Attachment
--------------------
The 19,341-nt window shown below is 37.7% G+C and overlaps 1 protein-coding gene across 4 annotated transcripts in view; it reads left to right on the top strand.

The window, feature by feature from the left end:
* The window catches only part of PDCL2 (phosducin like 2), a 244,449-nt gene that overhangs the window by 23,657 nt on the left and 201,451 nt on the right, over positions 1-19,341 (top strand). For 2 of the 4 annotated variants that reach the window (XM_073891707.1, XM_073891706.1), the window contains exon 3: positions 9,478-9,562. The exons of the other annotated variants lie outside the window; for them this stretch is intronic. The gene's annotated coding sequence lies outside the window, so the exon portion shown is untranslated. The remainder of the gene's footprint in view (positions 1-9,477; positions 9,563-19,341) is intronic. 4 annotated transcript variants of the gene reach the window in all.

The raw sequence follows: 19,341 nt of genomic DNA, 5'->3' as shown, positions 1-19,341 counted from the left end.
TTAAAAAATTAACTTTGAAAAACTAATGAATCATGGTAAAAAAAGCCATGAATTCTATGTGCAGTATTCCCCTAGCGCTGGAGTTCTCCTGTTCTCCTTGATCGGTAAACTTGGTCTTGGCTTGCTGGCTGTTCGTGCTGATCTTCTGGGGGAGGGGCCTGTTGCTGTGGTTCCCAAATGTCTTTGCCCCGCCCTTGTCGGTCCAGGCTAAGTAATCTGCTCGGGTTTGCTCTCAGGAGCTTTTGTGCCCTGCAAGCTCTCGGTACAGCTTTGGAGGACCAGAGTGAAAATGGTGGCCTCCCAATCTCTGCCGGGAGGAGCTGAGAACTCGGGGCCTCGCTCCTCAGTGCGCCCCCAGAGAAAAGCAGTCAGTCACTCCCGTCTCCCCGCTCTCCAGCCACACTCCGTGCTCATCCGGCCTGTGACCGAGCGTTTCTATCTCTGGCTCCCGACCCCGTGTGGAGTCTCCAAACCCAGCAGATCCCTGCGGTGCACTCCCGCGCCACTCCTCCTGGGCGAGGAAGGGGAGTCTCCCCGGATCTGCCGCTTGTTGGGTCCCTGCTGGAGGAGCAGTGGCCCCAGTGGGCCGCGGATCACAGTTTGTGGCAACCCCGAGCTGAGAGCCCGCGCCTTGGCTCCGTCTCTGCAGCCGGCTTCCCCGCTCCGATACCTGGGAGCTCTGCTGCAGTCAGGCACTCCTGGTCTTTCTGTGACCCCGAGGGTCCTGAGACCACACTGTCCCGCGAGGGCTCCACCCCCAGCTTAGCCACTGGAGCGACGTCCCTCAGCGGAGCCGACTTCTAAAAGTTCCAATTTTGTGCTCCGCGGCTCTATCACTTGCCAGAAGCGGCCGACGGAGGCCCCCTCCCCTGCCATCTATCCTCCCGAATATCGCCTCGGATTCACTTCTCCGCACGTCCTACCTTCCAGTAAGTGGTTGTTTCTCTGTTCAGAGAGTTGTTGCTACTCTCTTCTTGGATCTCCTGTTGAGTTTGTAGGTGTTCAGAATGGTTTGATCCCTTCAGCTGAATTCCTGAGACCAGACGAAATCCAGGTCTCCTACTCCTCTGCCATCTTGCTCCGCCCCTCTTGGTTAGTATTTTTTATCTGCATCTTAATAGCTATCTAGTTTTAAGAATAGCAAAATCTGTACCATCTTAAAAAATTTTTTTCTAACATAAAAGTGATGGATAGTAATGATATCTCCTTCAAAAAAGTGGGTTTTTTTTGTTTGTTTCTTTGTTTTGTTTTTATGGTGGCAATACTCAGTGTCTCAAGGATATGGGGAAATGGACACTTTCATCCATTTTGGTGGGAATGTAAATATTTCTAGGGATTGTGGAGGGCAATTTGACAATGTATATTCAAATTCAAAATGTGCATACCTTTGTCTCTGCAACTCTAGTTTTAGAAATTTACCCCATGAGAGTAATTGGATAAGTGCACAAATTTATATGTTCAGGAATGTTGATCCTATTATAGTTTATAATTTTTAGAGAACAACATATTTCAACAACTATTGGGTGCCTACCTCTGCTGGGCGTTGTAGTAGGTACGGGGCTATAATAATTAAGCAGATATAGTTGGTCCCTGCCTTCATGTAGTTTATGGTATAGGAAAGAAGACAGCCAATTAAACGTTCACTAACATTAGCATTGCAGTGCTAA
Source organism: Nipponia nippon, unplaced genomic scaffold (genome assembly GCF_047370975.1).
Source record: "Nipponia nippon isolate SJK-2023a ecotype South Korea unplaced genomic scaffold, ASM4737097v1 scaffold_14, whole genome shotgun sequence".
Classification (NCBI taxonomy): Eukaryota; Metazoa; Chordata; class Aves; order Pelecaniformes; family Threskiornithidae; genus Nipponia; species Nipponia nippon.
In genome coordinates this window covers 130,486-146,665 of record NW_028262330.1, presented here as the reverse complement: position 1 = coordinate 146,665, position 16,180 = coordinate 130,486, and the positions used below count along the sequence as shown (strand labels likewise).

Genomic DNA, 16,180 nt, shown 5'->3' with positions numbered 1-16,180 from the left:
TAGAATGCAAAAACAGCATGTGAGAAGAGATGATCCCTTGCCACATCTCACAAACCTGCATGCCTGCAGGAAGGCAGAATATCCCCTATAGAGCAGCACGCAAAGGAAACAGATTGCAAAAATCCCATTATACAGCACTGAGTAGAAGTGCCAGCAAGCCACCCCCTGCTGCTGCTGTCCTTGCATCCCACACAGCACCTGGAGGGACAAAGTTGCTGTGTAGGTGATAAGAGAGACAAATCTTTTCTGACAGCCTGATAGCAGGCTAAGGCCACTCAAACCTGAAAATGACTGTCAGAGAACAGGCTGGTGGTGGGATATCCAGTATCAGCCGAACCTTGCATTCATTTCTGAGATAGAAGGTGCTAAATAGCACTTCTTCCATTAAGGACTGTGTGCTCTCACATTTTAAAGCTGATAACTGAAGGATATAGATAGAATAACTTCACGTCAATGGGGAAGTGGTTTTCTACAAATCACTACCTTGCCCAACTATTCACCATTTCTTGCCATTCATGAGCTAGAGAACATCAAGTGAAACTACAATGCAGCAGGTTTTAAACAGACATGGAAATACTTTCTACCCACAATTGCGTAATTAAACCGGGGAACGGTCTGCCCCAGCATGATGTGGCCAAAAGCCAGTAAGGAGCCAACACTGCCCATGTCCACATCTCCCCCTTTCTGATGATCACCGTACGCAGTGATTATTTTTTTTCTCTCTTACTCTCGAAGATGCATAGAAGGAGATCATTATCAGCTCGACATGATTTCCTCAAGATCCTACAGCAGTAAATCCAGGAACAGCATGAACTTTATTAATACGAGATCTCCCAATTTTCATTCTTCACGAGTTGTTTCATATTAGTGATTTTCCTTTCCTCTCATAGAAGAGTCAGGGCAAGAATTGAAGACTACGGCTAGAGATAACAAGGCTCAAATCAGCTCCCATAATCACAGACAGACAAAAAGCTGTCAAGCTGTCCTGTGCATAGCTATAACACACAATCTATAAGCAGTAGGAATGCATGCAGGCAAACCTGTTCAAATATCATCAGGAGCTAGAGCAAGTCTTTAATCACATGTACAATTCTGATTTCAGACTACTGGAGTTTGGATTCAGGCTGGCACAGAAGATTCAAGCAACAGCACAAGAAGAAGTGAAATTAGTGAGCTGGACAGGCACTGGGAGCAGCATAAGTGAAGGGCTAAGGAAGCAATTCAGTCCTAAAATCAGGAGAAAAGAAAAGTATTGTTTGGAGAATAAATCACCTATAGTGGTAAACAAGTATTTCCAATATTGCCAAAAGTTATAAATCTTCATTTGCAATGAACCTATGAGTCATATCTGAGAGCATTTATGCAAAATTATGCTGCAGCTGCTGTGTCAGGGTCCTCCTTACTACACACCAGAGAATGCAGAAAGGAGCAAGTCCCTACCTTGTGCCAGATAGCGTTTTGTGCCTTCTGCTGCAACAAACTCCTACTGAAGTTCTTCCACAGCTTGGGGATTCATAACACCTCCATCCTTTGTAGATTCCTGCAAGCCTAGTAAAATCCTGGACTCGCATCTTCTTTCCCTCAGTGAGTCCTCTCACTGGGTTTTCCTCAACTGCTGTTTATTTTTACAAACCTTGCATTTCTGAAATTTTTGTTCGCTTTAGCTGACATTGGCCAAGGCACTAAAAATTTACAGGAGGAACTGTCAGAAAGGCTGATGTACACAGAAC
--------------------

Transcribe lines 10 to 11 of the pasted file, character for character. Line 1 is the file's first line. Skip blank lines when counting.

Genomic DNA, 16,180 nt, shown 5'->3' with positions numbered 1-16,180 from the left:
TAGAATGCAAAAACAGCATGTGAGAAGAGATGATCCCTTGCCACATCTCACAAACCTGCATGCCTGCAGGAAGGCAGAATATCCCCTATAGAGCAGCACGCAAAGGAAACAGATTGCAAAAATCCCATTATACAGCACTGAGTAGAAGTGCCAGCAAGCCACCCCCTGCTGCTGCTGTCCTTGCATCCCACACAGCACCTGGAGGGACAAAGTTGCTGTGTAGGTGATAAGAGAGACAAATCTTTTCTGACAGCCTGATAGCAGGCTAAGGCCACTCAAACCTGAAAATGACTGTCAGAGAACAGGCTGGTGGTGGGATATCCAGTATCAGCCGAACCTTGCATTCATTTCTGAGATAGAAGGTGCTAAATAGCACTTCTTCCATTAAGGACTGTGTGCTCTCACATTTTAAAGCTGATAACTGAAGGATATAGATAGAATAACTTCACGTCAATGGGGAAGTGGTTTTCTACAAATCACTACCTTGCCCAACTATTCACCATTTCTTGCCATTCATGAGCTAGAGAACATCAAGTGAAACTACAATGCAGCAGGTTTTAAACAGACATGGAAATACTTTCTACCCACAATTGCGTAATTAAACCGGGGAACGGTCTGCCCCAGCATGATGTGGCCAAAAGCCAGTAAGGAGCCAACACTGCCCATGTCCACATCTCCCCCTTTCTGATGATCACCGTACGCAGTGATTATTTTTTTTCTCTCTTACTCTCGAAGATGCATAGAAGGAGATCATTATCAGCTCGACATGATTTCCTCAAGATCCTACAGCAGTAAATCCAGGAACAGCATGAACTTTATTAATACGAGATCTCCCAATTTTCATTCTTCACGAGTTGTTTCATATTAGTGATTTTCCTTTCCTCTCATAGAAGAGTCAGGGCAAGAATTGAAGACTACGGCTAGAGATAACAAGGCTCAAATCAGCTCCCATAATCACAGACAGACAAAAAGCTGTCAAGCTGTCCTGTGCATAGCTATAACACACAATCTATAAGCAGTAGGAATGCATGCAGGCAAACCTGTTCAAATATCATCAGGAGCTAGAGCAAGTCTTTAATCACATGTACAATTCTGATTTCAGACTACTGGAGTTTGGATTCAGGCTGGCACAGAAGATTCAAGCAACAGCACAAGAAGAAGTGAAATTAGTGAGCTGGACAGGCACTGGGAGCAGCATAAGTGAAGGGCTAAGGAAGCAATTCAGTCCTAAAATCAGGAGAAAAGAAAAGTATTGTTTGGAGAATAAATCACCTATAGTGGTAAACAAGTATTTCCAATATTGCCAAAAGTTATAAATCTTCATTTGCAATGAACCTATGAGTCATATCTGAGAGCATTTATGCAAAATTATGCTGCAGCTGCTGTGTCAGGGTCCTCCTTACTACACACCAGAGAATGCAGAAAGGAGCAAGTCCCTACCTTGTGCCAGATAGCGTTTTGTGCCTTCTGCTGCAACAAACTCCTACTGAAGTTCTTCCACAGCTTGGGGATTCATAACACCTCCATCCTTTGTAGATTCCTGCAAGCCTAGTAAAATCCTGGACTCGCATCTTCTTTCCCTCAGTGAGTCCTCTCACTGGGTTTTCCTCAACTGCTGTTTATTTTTACAAACCTTGCATTTCTGAAATTTTTGTTCGCTTTAGCTGACATTGGCCAAGGCACTAAAAATTTACAGGAGGAACTGTCAGAAAGGCTGATGTACACAGAAC